you.” There, the defendant was convicted in the county court for uttering the words ‘fuck you’in violation of a city ordinance. That ordinance provided that “It shall be unlawful for any personto disturb or tend to disturb the peace of others by . . . offensive language, calculated to provokea breach of the peace . . . .” The Colorado Supreme Court reversed holding that the ordinancewas unconstitutionally applied.The
court cited two U.S. Supreme Court cases in its analysis,
¸403 U.S. 15 (1971) and
Street v. New York
, 394 U.S. 576, (1969). The
in its analysis. In
Cohen v. California
, 403 U.S. 15(1971), the Supreme Courtstated that “while the particular four-letter word being litigated here is perhaps more distastefulthan most others of its genre, it is nevertheless often true that one man's vulgarity is another'slyric. Indeed, we think it is largely because governmental officials cannot make principleddistinctions in this area that the Constitution leaves matters of taste and style so largely to theindividual.”The
court also found persuasive the following language from
:“Appellant's words, taken alone, did not urge anyone to do anything unlawful. They amountedonly to somewhat excited public advocacy of the idea that the United States should abandon, atleast temporarily, one of its national symbols. It is clear that the Fourteenth Amendmentprohibits the States from imposing criminal punishment for public advocacy of peaceful changein our institutions.”
, 511 P.2d at 180 (quoting
Street v. New York
, 394 U.S. 576, (1969).Petitioners also make the claim that Mr. Brigham’s political conduct may be consideredstalking. However, they also do not state what actions by Mr. Brigham constitute stalking. Onemust ask, are they truly arguing that a citizen who routinely attends government functions isguilty of stalking? If it is true that the lead Boulder prosecutor believes Mr. Brigham’s conductamounts to stalking, why hasn’t he, or District Attorney Stan Garnett, charged Mr. Brigham withstalking? The answer is clear- because Mr. Brigham’s repeated communications with Boulder’selected officials and Boulder government officials is clearly political speech and worthy of thehighest protection the law can afford it.As Petitioners note on page three of their closing statement, Stalking involves severeintrusion on the victim’s personal privacy and autonomy… (emphasis added). In this case,Petitioners have not even alleged, let alone proven, that Mr. Brigham has approached or followedor “stalked” any council members anywhere private. All of Mr. Brigham’s contacts with thesepeople have been in full view of the public and almost always taken place in governmentbuildings during regular hours. Mr. Brigham’s “intrusions” have not been personal, they’ve beenpolitical.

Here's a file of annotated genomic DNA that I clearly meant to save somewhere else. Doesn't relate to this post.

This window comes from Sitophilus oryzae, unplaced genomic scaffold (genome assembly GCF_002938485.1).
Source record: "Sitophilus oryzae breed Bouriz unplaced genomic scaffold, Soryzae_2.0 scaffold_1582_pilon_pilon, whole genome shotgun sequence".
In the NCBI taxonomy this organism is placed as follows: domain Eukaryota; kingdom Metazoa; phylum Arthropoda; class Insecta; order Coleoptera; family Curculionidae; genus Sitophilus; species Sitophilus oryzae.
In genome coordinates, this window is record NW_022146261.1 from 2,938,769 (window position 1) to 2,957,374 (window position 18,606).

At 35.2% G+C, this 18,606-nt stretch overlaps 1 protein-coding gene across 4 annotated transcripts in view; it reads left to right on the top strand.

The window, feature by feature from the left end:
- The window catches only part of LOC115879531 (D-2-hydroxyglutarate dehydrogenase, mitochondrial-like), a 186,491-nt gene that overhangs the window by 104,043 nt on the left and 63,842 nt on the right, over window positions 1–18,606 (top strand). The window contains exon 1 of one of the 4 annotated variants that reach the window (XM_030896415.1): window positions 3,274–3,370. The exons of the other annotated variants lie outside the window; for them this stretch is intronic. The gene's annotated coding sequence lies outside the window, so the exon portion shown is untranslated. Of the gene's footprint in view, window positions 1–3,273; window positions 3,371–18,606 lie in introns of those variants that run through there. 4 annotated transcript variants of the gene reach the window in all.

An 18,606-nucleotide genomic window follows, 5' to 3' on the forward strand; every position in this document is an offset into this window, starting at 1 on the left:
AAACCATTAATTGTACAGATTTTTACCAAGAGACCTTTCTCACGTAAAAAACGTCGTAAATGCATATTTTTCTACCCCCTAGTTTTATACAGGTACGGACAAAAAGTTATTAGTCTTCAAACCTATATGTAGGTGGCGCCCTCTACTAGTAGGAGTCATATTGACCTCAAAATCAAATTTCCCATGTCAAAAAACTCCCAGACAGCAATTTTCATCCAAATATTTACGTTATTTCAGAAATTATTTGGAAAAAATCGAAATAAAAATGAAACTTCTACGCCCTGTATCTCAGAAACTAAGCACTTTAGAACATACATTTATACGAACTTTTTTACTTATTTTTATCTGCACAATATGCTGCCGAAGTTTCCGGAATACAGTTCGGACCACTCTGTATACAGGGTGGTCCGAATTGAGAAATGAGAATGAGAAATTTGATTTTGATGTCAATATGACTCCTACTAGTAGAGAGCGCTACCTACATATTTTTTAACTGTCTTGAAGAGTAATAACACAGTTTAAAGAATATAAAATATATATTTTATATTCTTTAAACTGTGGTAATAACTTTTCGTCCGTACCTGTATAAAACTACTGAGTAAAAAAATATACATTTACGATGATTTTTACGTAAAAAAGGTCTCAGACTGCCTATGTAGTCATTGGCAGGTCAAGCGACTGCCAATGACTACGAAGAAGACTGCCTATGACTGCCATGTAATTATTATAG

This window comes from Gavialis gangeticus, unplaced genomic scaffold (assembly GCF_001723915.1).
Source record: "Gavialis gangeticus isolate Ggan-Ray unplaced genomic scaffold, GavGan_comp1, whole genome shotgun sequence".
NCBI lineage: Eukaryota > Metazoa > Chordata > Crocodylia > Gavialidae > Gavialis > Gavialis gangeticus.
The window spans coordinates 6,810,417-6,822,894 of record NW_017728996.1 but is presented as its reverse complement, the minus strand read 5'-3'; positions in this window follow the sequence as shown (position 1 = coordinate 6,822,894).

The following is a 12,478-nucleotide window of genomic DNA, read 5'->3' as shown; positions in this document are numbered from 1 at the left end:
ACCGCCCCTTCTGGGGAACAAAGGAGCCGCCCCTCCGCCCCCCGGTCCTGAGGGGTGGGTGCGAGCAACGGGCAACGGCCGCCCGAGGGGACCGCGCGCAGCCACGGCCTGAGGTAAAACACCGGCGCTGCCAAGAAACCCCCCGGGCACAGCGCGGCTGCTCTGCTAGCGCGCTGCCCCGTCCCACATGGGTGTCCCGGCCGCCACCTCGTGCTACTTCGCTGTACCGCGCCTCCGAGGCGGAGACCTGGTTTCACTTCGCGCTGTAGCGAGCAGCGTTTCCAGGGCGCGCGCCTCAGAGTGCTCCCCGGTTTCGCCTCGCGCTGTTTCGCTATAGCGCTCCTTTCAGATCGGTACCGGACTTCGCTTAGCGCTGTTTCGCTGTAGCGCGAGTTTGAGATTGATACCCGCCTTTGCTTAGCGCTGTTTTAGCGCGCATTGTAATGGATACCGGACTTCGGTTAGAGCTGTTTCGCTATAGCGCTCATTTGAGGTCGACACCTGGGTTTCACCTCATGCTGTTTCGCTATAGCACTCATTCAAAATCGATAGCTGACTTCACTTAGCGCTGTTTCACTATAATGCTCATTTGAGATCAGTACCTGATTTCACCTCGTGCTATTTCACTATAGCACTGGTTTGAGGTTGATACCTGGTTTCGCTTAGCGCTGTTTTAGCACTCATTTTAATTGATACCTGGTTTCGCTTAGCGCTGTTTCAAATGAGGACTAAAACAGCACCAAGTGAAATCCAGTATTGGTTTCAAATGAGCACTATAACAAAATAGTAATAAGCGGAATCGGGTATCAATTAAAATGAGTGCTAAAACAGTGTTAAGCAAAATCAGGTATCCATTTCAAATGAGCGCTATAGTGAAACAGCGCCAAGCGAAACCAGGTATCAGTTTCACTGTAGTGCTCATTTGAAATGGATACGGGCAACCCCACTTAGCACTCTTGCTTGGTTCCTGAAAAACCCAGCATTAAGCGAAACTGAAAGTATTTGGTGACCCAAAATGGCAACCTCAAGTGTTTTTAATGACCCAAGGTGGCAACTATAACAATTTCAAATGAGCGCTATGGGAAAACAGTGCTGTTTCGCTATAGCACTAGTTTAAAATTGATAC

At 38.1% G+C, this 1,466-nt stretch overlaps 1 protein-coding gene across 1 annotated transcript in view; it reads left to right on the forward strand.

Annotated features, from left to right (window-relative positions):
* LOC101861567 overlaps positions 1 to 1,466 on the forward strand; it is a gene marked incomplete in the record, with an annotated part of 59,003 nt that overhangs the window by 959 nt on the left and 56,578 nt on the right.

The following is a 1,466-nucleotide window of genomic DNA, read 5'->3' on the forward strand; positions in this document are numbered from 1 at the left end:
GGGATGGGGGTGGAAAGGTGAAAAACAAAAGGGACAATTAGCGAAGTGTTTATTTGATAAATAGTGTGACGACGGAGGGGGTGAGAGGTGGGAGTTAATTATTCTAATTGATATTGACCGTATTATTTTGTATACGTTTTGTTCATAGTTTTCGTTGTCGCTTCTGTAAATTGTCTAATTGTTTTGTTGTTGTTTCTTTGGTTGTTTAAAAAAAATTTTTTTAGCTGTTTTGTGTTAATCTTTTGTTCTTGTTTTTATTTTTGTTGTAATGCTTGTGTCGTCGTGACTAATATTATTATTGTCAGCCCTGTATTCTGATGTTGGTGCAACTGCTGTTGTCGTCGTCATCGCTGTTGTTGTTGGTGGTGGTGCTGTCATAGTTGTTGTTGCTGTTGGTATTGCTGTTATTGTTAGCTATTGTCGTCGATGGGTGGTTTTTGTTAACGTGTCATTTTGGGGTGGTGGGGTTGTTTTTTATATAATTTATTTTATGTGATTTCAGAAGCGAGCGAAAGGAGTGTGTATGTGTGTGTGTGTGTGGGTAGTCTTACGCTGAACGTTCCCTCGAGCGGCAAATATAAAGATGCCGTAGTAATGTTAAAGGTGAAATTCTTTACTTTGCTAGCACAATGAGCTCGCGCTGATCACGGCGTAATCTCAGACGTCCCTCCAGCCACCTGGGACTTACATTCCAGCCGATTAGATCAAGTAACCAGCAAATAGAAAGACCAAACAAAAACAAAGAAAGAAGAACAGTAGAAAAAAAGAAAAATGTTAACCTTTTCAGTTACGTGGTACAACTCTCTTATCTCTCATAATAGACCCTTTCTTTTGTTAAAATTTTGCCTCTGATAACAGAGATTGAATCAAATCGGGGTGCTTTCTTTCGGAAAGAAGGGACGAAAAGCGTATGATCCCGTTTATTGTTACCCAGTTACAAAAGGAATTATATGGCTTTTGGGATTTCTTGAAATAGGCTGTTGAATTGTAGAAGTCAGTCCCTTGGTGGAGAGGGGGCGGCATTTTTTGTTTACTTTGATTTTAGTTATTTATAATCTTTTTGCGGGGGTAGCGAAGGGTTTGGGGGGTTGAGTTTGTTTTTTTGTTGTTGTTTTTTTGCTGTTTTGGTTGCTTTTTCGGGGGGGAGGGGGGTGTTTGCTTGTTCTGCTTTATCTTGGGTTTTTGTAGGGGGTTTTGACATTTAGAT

Mr. Brigham’s “intrusions” have not been private, they have been public. Finally, Mr.Brigham’s “intrusions” have only infringed on council members autonomy to the extent that Mr.Brigham is calling attention to what he believes is their corrupt behavior and thus disallowingthem to continue their allegedly shady backdoor political dealings.
The photo of Ms. Becker’s husband accompanied by Ms. Becker and her child, was taken straight from Ms.Becker’s husband’s website. It was copied and pasted with no alteration. Petitioner attempts to create the impressionthat Mr. Brigham took the photo himself, which would still be protected.